My late gran took me to Newlands to watch live cricket for the first time more than two decades ago now. I was extremely excited. It was Day Three of the-then four-day first class Castle Cup competition and Western Province were hosting Border. I could not wait to experience it. Granny, known for her superfluous extravagance, packed more than enough food for us to feast on throughout the day. She also brought money so we could buy food at the stadium and of course there was more than enough sun block. During the lunch and tea intervals the spectators were allowed onto the actual field of play. As the umpires lifted the bails for the first interval I, along with the other children, raced onto the hallowed Cape Town turf.
Armed with my autograph book and pen the first player I approached was Brian McMillan. I could not believe it. Big Mac was going to be my first sporting autograph. Alas, he ignored me and as I turned Eric Simons was there to happily sign for me. I actually told that story some 14 years later when I was hosting the opening ceremony of the Police Cricket World Cup in Stellenbosch. Simons was the keynote speaker and after I introduced him, he pointed out how it pays to sign autographs. He is one of sport’s nice guys.
In my line of work there are many gentleman but there are also a fair share of jerks. Interestingly there are several who I have had tough encounters with over the years while colleagues of mine have great relationships with these people. The factors that bring this about range from the kinds of questions you ask, the media house you represent and so on. Nevertheless, I thought in this blog I would mention just a few of my favourite people to interview in sport.
JOHN-LAFFNIE DE JAGER
This is the kind of guy you can call anytime of the day or night and he will be available for a chat. I believe I have interviewed J-L for television, radio, magazines and blogs and we have done these in studio, over the phone and via Skype. It is always a pleasure to get tennis insights from this man who represents his sport so well.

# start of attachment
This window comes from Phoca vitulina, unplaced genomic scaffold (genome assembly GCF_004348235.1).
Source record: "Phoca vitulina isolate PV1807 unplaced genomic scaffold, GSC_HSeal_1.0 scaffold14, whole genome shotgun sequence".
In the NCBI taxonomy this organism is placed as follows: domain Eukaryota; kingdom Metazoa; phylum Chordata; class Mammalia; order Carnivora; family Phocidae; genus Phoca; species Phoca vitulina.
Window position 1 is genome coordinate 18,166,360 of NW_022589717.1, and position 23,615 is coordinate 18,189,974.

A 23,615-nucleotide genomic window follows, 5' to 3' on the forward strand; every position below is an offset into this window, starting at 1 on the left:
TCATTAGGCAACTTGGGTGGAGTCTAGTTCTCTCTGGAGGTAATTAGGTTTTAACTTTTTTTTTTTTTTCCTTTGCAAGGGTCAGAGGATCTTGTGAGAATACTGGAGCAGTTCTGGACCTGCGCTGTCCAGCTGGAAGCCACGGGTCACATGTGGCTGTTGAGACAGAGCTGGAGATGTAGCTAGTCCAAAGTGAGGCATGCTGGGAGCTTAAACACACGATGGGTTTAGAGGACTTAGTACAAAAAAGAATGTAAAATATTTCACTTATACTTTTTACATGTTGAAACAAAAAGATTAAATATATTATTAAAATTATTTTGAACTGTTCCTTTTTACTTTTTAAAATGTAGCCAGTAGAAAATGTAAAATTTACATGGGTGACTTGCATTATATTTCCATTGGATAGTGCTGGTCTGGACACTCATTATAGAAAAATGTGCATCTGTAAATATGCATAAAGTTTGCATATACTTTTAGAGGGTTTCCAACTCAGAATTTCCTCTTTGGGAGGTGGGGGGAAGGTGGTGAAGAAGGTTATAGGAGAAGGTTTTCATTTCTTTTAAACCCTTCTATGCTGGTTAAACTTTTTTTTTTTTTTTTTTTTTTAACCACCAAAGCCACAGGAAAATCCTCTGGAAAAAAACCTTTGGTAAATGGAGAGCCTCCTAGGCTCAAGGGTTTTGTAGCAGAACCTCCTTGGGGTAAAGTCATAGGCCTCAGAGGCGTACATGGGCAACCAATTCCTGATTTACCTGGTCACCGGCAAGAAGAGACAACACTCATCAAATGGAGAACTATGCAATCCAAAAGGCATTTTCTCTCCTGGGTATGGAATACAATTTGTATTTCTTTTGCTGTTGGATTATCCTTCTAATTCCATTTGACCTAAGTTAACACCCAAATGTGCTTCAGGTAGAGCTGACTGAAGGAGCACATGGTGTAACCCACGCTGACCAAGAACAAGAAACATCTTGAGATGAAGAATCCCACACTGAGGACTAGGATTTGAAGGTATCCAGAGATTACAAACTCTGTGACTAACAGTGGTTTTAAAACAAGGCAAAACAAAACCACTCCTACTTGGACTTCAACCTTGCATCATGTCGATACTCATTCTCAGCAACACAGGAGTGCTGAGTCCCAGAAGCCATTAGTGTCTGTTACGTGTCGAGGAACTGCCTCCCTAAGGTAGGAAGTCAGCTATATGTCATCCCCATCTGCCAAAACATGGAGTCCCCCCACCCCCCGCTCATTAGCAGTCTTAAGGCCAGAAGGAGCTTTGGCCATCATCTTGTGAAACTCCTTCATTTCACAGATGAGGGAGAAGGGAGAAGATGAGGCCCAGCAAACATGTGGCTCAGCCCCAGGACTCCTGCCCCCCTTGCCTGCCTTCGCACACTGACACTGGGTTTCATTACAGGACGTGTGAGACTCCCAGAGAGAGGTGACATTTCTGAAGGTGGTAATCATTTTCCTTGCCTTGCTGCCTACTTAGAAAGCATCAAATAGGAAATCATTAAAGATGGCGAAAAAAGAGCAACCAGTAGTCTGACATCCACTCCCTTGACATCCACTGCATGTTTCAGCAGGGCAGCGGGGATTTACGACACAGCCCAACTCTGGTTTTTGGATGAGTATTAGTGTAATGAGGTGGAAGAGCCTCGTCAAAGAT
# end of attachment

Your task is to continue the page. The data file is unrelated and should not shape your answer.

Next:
The former Bafana Bafana captain is not only a man who is available, but happy to share his wisdom and insights. There really could not have been a better pick to have as my first guest when I launched the TSE Live! podcast. You can listen to it here to hear once again how candid, warm and just plain great Rhoo is as a guest.
CHRIS VAN HEERDEN
Another man who is available 24/7. I covered Chris mainly on television while he was still in South Africa but since moving to the United States we have stayed in touch via Facebook and Skype mostly. It might surprise you that a boxer can be counted among the nice guys but the truth is that many fighters are just like Van Heerden – the exact opposite of what you might expect in one of the most punishing sports – a genuine gentleman.
As a young reporter starting out Breyton visited our radio station one day. He was a star Springbok while I was just a young kid at the beginning of my career. Paulse was not only very kind and friendly but has remained so every since towards me and it is my pleasure to count him among those I have interviewed.
I have only encountered David Miller once and that was quite recently in a television interview. Miller was excellent and even wished me well on my next adventure (more on that later). It is safe to say I cannot wait until the next time it is … Miller time!
A Cape Town racing legend and it was my pleasure to interview him every week on all matters motorsport during my radio days. An extremely kind and friendly soul. I am glad that Ash and I have stayed in touch long after my Cape Town days ended, and sadly Formula Libre coverage too.
Photo credit: WESSEL OOSTHUIZEN / SASPA
CAMERON VAN DER BURGH
I covered him before and after he won that 2012 Olympic gold medal in London. In fact I was in the British capital when he won it. Cameron has always made time for an interview with me and like every one else on this list, proof that nice guys do not have to finish last. He even lets me in on the reporters he finds somewhat … odd. But do not ask me about that, you will not get a word out of me.
Photo credit: Christiaan Kotze/SASPA
I was personally delighted for Sunette when she won that medal in Rio De Janeiro. Not only had she worked ever so hard, but she had won just about every thing else. In the build up to 2012 in London I tried to do a story on her as a potential medal contender. Sadly her schedule was full and she had already done all her media and was now focussing on nothing but training and preparation. Except of course for the time she phoned me to tell me if I would come through to Potchefstroom the next day, she would give me that interview.
There are so many others that I could have mentioned here. I tried to limit it to one person per major sport. Come to think of it there are several in each sport that could have been featured here but I am limited for space. I thought about some people that might take offence at reading this and not seeing their name there. But then of course, they would not be angry would they? They are sport’s nice guys after all.
I did mention David Miller wishing me well for my next adventure and that I would elaborate on that. Well, this is my final Super Blog entry. It has been an incredible journey ever since launching in June 2013. I have had a ball doing this and it was very special last year to win the Best Sports Blog in the SA Blog Awards. For now though it is thank you and good night, as I move on to the next chapter of my career. Thank you for the interactions, comments, retweets, criticism and banter.